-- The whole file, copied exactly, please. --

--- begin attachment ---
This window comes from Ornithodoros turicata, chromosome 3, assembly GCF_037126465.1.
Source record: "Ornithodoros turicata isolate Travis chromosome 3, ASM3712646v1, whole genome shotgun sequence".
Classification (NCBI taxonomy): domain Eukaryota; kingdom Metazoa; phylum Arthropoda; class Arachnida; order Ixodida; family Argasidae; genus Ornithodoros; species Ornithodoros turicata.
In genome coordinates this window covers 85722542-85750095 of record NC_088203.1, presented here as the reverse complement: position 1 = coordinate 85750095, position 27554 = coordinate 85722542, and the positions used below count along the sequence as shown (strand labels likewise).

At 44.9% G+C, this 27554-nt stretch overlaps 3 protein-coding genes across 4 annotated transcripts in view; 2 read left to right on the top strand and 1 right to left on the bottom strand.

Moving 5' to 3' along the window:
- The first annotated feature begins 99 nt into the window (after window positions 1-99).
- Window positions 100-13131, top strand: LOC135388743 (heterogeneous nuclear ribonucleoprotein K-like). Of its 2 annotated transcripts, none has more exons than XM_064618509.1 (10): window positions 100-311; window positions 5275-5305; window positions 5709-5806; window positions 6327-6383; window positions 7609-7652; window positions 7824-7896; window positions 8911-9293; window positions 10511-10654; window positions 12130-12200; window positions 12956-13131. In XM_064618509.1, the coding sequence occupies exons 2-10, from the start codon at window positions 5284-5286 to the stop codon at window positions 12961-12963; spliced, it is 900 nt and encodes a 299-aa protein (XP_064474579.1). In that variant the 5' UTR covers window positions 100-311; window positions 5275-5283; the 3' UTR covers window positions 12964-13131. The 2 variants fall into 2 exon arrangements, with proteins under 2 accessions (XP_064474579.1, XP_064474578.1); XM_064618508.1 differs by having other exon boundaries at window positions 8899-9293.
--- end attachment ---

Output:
This window comes from Ornithodoros turicata, chromosome 3, assembly GCF_037126465.1.
Source record: "Ornithodoros turicata isolate Travis chromosome 3, ASM3712646v1, whole genome shotgun sequence".
Classification (NCBI taxonomy): domain Eukaryota; kingdom Metazoa; phylum Arthropoda; class Arachnida; order Ixodida; family Argasidae; genus Ornithodoros; species Ornithodoros turicata.
In genome coordinates this window covers 85722542-85750095 of record NC_088203.1, presented here as the reverse complement: position 1 = coordinate 85750095, position 27554 = coordinate 85722542, and the positions used below count along the sequence as shown (strand labels likewise).

At 44.9% G+C, this 27554-nt stretch overlaps 3 protein-coding genes across 4 annotated transcripts in view; 2 read left to right on the top strand and 1 right to left on the bottom strand.

Moving 5' to 3' along the window:
- The first annotated feature begins 99 nt into the window (after window positions 1-99).
- Window positions 100-13131, top strand: LOC135388743 (heterogeneous nuclear ribonucleoprotein K-like). Of its 2 annotated transcripts, none has more exons than XM_064618509.1 (10): window positions 100-311; window positions 5275-5305; window positions 5709-5806; window positions 6327-6383; window positions 7609-7652; window positions 7824-7896; window positions 8911-9293; window positions 10511-10654; window positions 12130-12200; window positions 12956-13131. In XM_064618509.1, the coding sequence occupies exons 2-10, from the start codon at window positions 5284-5286 to the stop codon at window positions 12961-12963; spliced, it is 900 nt and encodes a 299-aa protein (XP_064474579.1). In that variant the 5' UTR covers window positions 100-311; window positions 5275-5283; the 3' UTR covers window positions 12964-13131. The 2 variants fall into 2 exon arrangements, with proteins under 2 accessions (XP_064474579.1, XP_064474578.1); XM_064618508.1 differs by having other exon boundaries at window positions 8899-9293.